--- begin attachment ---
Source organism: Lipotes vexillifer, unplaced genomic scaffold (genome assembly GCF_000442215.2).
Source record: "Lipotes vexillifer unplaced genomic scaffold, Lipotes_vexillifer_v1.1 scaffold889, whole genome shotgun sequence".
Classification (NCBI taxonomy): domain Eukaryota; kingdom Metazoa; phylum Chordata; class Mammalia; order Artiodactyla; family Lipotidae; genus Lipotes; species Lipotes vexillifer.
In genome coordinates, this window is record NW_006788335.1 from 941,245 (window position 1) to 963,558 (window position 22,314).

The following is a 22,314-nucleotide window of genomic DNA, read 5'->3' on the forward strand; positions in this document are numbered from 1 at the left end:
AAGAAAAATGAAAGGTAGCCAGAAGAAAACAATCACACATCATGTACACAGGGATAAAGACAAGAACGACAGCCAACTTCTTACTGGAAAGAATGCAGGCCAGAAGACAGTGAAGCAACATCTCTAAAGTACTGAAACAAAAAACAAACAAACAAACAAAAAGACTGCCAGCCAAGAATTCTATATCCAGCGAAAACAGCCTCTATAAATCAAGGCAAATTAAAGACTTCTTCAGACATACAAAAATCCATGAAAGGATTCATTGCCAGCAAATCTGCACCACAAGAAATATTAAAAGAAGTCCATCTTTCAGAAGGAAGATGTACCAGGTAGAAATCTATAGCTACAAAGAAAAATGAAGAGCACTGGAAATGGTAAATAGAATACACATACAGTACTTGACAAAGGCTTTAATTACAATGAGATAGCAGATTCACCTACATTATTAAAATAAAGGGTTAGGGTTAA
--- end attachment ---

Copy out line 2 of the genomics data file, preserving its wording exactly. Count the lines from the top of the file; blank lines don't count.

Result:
Source record: "Lipotes vexillifer unplaced genomic scaffold, Lipotes_vexillifer_v1.1 scaffold889, whole genome shotgun sequence".